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The Call to Serve - Insight Into D&C 106
|The Call to Serve - Insight Into D&C 106
|Year of Publication
|Black, Susan Easton
|Restoration Voices Volume 2: Insights and Stories of the Doctrine and Covenants
|Number of Volumes
|Book of Mormon Central
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In 1834 on a missionary journey to the eastern states, the Prophet Joseph Smith stayed in Freedom, New York. In that small town in Cattaraugus County, he was welcomed into the home of Warren A. Cowdery, a farmer and a physician. Warren had joined the Church three years before after receiving proof sheets of the Book of Mormon from his brother Oliver Cowdery.
Of his host, the prophet wrote, “We were blessed with a full enjoyment of temporal and spiritual blessings, even all we needed, or were worthy to receive.” During the prophet’s stay in Freedom, a branch of the Church was organized, with Warren Cowdery called to serve as the presiding officer. As such, Warren was given responsibility for Church members in the towns of Freedom, Genesee, Avon, and Livonia. Although the area covered over fifty miles, Warren was equal to the assignment.
In this revelation, the Lord revealed, “Warren A. Cowdery should be appointed and ordained a presiding high priest over my church, in the land of Freedom and the regions round about” (D&C 106:1). The Lord assured Warren that “the laborer is worthy of his hire,” suggesting he had the necessary talents to fulfill the assignment in the Freedom Branch (v. 3). The Lord promised Warren “grace and assurance wherewith he may stand and if he continue to be a faithful witness and a light unto the church I have prepared a crown for him in the mansions of my Father” (v. 6). Warren presided over the Saints in his region of New York from 1834 to 1836. He and his family then gathered to Kirtland, Ohio.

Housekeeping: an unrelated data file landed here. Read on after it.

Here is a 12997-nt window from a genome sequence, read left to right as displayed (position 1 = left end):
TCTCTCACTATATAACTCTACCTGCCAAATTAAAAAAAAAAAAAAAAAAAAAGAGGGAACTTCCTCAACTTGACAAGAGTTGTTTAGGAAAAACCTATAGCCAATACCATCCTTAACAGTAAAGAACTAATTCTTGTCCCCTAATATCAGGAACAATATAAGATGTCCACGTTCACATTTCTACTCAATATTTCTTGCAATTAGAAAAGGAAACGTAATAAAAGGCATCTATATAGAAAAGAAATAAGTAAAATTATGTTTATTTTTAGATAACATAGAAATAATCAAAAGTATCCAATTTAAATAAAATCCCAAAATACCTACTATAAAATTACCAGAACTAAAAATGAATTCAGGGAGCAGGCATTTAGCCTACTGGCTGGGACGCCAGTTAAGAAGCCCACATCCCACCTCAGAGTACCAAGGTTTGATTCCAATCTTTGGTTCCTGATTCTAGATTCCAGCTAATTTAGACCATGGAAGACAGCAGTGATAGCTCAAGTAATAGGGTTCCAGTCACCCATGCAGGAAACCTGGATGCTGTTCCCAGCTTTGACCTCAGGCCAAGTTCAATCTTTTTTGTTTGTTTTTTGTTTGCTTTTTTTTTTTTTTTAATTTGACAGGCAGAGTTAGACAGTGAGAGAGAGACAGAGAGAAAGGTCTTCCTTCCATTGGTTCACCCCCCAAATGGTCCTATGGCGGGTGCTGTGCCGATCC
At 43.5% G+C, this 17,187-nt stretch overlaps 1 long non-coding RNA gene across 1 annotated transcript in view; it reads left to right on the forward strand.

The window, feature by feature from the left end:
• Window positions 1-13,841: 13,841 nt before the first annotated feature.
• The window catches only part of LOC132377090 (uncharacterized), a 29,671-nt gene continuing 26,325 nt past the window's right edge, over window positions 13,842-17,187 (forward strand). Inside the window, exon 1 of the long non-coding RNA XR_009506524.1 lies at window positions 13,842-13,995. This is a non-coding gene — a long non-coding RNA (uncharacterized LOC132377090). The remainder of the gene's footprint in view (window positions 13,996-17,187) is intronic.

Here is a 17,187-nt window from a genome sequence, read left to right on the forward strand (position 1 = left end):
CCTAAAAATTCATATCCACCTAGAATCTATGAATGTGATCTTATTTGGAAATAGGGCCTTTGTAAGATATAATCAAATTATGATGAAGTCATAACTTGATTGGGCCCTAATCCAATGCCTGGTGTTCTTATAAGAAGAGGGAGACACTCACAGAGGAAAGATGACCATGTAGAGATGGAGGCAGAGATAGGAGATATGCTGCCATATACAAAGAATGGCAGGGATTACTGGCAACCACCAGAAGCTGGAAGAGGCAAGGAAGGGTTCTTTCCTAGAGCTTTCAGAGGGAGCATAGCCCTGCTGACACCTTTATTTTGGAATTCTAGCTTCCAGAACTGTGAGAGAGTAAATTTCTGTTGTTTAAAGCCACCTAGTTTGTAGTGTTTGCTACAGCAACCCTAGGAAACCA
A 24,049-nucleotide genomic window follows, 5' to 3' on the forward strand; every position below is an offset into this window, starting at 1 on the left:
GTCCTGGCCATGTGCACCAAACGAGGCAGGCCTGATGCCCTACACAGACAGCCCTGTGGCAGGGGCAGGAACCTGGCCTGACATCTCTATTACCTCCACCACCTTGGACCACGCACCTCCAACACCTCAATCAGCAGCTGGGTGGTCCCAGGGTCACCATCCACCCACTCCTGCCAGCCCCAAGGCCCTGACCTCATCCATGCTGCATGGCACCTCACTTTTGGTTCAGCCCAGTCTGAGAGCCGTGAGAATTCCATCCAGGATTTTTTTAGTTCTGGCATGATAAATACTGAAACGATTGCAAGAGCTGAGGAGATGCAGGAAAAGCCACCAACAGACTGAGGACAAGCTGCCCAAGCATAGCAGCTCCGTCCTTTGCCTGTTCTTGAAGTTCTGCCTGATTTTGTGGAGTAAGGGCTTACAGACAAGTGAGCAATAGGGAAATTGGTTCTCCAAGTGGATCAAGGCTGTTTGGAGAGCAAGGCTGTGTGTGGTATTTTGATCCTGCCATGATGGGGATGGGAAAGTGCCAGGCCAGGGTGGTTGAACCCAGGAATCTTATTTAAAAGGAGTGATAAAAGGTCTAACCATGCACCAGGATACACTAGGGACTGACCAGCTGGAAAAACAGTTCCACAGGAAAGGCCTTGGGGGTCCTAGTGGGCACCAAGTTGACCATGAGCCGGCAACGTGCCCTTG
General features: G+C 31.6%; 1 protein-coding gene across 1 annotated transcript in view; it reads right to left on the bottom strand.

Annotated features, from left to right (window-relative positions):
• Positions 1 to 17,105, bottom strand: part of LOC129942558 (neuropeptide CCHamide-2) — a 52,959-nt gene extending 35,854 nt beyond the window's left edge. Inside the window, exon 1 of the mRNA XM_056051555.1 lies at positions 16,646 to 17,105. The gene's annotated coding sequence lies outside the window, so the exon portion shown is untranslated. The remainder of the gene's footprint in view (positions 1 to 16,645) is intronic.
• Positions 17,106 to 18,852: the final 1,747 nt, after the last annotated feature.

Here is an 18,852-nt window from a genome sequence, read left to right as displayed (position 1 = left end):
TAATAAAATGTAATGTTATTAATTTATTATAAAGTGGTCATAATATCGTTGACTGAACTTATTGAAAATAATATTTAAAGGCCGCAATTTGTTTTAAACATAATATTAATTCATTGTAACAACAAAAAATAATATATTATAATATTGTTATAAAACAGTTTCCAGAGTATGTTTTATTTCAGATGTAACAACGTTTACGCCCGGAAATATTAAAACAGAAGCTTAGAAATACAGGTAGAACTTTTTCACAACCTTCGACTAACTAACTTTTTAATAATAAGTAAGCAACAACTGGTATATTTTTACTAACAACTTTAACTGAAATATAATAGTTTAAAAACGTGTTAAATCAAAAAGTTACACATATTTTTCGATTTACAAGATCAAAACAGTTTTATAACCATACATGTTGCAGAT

The same promise of “grace and assurance wherewith he may stand and if he continue to be a faithful witness and a light unto the church” is extended to branch presidents and bishops today. President Thomas S. Monson, in his general conference address in October 2003, recalled serving as a bishop in Salt Lake City and being given “grace and assurance” to call an inactive husband and wife to serve:
As a bishop, I worried about any members who were inactive, not attending, not serving. Such was my thought one day as I drove down the street where Ben and Emily Fullmer lived. Aches and pains of advancing years caused them to withdraw from activity to the shelter of their home—isolated, detached, shut out from the mainstream of daily life and association. Ben and Emily had not been in our sacrament meeting for many years. Ben, a former bishop, would sit constantly in his front room reading and memorizing the New Testament. ...
I approached the door to their home and knocked. I heard the tiny fox terrier dog bark at my approach. Emily welcomed me in. Upon seeing me, she exclaimed, “All day long I have waited for my phone to ring. It has been silent. I hoped the postman would deliver a letter. He brought only bills. Bishop, how did you know today is my birthday?”
I answered, “God knows, Emily, for He loves you.”
In the quiet of their living room, I said to Ben and Emily, “I really don’t know why I was directed here today, but I was. Our Heavenly Father knows. Let’s kneel in prayer and ask Him why.” This we did, and the answer came. As we arose from our knees, I said to Brother Fullmer, “Ben, would you come to priesthood meeting when we meet with all the priesthood and relate to our Aaronic Priesthood boys the story you once told me when I was a boy, how you and a group of boys were en route to the Jordan River to swim one Sunday, but you felt the Spirit direct you to attend Sunday School. And you did. One of the boys who failed to respond to that Spirit drowned that Sunday. Our boys would like to hear your testimony.”
“I’ll do it,” he responded.
I then said to Sister Fullmer, “Emily, I know you have a beautiful voice. My mother has told me so. Our ward conference is a few weeks away, and our choir will sing. Would you join the choir and attend our ward conference and perhaps sing a solo?”
“What will the number be?” she inquired.
“I don’t know,” I said, “but I’d like you to sing it.”
She sang. He spoke to the Aaronic Priesthood. Hearts were gladdened by the return to activity of Ben and Emily. They rarely missed a sacrament meeting from that day forward. The language of the Spirit had been spoken. It had been heard. It had been understood. Hearts were touched and souls saved. Ben and Emily Fullmer had come home.
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